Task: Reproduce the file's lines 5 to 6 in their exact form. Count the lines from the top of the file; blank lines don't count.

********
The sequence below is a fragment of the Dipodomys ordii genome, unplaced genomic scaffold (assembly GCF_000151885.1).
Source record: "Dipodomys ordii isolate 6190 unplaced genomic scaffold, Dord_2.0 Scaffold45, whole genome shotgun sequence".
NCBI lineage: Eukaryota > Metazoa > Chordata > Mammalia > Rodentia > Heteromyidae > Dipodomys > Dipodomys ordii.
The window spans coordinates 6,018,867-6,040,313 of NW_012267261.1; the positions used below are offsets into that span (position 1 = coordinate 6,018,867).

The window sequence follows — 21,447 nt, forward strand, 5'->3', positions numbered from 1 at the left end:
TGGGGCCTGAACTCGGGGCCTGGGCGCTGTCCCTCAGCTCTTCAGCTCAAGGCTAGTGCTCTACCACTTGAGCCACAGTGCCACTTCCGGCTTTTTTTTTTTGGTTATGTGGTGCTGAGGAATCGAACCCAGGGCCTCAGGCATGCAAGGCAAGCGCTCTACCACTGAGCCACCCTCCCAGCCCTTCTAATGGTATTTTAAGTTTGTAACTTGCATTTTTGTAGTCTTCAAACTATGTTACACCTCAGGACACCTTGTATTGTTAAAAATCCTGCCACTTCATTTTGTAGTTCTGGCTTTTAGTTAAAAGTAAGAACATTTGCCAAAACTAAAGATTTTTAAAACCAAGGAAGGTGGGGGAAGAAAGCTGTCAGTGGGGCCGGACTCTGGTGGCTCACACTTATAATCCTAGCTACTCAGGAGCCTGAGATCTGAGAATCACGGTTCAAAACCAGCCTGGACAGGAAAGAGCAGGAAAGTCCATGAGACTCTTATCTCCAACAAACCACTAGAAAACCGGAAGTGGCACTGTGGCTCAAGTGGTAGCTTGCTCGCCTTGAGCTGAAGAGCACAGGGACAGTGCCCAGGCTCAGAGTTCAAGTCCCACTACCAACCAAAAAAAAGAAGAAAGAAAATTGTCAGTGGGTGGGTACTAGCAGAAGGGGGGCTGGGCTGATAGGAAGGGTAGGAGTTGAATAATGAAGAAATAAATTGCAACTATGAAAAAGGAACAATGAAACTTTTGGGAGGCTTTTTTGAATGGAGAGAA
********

The window sequence follows — 21,447 nt, forward strand, 5'->3', positions numbered from 1 at the left end:
TGGGGCCTGAACTCGGGGCCTGGGCGCTGTCCCTCAGCTCTTCAGCTCAAGGCTAGTGCTCTACCACTTGAGCCACAGTGCCACTTCCGGCTTTTTTTTTTTGGTTATGTGGTGCTGAGGAATCGAACCCAGGGCCTCAGGCATGCAAGGCAAGCGCTCTACCACTGAGCCACCCTCCCAGCCCTTCTAATGGTATTTTAAGTTTGTAACTTGCATTTTTGTAGTCTTCAAACTATGTTACACCTCAGGACACCTTGTATTGTTAAAAATCCTGCCACTTCATTTTGTAGTTCTGGCTTTTAGTTAAAAGTAAGAACATTTGCCAAAACTAAAGATTTTTAAAACCAAGGAAGGTGGGGGAAGAAAGCTGTCAGTGGGGCCGGACTCTGGTGGCTCACACTTATAATCCTAGCTACTCAGGAGCCTGAGATCTGAGAATCACGGTTCAAAACCAGCCTGGACAGGAAAGAGCAGGAAAGTCCATGAGACTCTTATCTCCAACAAACCACTAGAAAACCGGAAGTGGCACTGTGGCTCAAGTGGTAGCTTGCTCGCCTTGAGCTGAAGAGCACAGGGACAGTGCCCAGGCTCAGAGTTCAAGTCCCACTACCAACCAAAAAAAAGAAGAAAGAAAATTGTCAGTGGGTGGGTACTAGCAGAAGGGGGGCTGGGCTGATAGGAAGGGTAGGAGTTGAATAATGAAGAAATAAATTGCAACTATGAAAAAGGAACAATGAAACTTTTGGGAGGCTTTTTTGAATGGAGAGAA